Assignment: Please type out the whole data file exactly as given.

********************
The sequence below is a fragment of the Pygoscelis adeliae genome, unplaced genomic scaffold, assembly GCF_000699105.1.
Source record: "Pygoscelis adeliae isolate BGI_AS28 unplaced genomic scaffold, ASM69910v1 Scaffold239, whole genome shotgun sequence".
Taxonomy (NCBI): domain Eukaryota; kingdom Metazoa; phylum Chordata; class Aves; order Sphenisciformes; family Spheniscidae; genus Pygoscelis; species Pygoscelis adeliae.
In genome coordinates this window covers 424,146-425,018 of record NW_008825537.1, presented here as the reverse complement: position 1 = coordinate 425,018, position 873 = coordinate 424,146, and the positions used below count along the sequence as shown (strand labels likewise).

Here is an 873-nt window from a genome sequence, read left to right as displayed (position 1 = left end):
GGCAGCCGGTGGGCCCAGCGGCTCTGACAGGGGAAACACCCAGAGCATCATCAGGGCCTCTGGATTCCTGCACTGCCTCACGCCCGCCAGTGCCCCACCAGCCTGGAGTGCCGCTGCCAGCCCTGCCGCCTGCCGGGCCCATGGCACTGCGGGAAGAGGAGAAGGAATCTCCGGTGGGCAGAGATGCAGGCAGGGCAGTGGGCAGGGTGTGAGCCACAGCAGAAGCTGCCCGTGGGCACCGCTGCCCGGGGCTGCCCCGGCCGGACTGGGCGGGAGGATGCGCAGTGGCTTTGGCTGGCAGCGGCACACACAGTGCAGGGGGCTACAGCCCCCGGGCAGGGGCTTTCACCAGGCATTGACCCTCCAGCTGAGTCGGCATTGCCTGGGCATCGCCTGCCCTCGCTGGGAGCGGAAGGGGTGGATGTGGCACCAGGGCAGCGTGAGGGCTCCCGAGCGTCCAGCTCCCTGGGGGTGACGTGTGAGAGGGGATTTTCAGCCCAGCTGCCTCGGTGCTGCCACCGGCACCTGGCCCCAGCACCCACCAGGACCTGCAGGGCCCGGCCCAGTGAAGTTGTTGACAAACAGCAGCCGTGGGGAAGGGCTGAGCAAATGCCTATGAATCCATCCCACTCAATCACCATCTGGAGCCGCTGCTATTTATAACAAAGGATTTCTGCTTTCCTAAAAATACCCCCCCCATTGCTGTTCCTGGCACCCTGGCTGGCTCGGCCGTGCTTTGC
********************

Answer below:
The sequence below is a fragment of the Pygoscelis adeliae genome, unplaced genomic scaffold, assembly GCF_000699105.1.
Source record: "Pygoscelis adeliae isolate BGI_AS28 unplaced genomic scaffold, ASM69910v1 Scaffold239, whole genome shotgun sequence".
Taxonomy (NCBI): domain Eukaryota; kingdom Metazoa; phylum Chordata; class Aves; order Sphenisciformes; family Spheniscidae; genus Pygoscelis; species Pygoscelis adeliae.
In genome coordinates this window covers 424,146-425,018 of record NW_008825537.1, presented here as the reverse complement: position 1 = coordinate 425,018, position 873 = coordinate 424,146, and the positions used below count along the sequence as shown (strand labels likewise).

Here is an 873-nt window from a genome sequence, read left to right as displayed (position 1 = left end):
GGCAGCCGGTGGGCCCAGCGGCTCTGACAGGGGAAACACCCAGAGCATCATCAGGGCCTCTGGATTCCTGCACTGCCTCACGCCCGCCAGTGCCCCACCAGCCTGGAGTGCCGCTGCCAGCCCTGCCGCCTGCCGGGCCCATGGCACTGCGGGAAGAGGAGAAGGAATCTCCGGTGGGCAGAGATGCAGGCAGGGCAGTGGGCAGGGTGTGAGCCACAGCAGAAGCTGCCCGTGGGCACCGCTGCCCGGGGCTGCCCCGGCCGGACTGGGCGGGAGGATGCGCAGTGGCTTTGGCTGGCAGCGGCACACACAGTGCAGGGGGCTACAGCCCCCGGGCAGGGGCTTTCACCAGGCATTGACCCTCCAGCTGAGTCGGCATTGCCTGGGCATCGCCTGCCCTCGCTGGGAGCGGAAGGGGTGGATGTGGCACCAGGGCAGCGTGAGGGCTCCCGAGCGTCCAGCTCCCTGGGGGTGACGTGTGAGAGGGGATTTTCAGCCCAGCTGCCTCGGTGCTGCCACCGGCACCTGGCCCCAGCACCCACCAGGACCTGCAGGGCCCGGCCCAGTGAAGTTGTTGACAAACAGCAGCCGTGGGGAAGGGCTGAGCAAATGCCTATGAATCCATCCCACTCAATCACCATCTGGAGCCGCTGCTATTTATAACAAAGGATTTCTGCTTTCCTAAAAATACCCCCCCCATTGCTGTTCCTGGCACCCTGGCTGGCTCGGCCGTGCTTTGC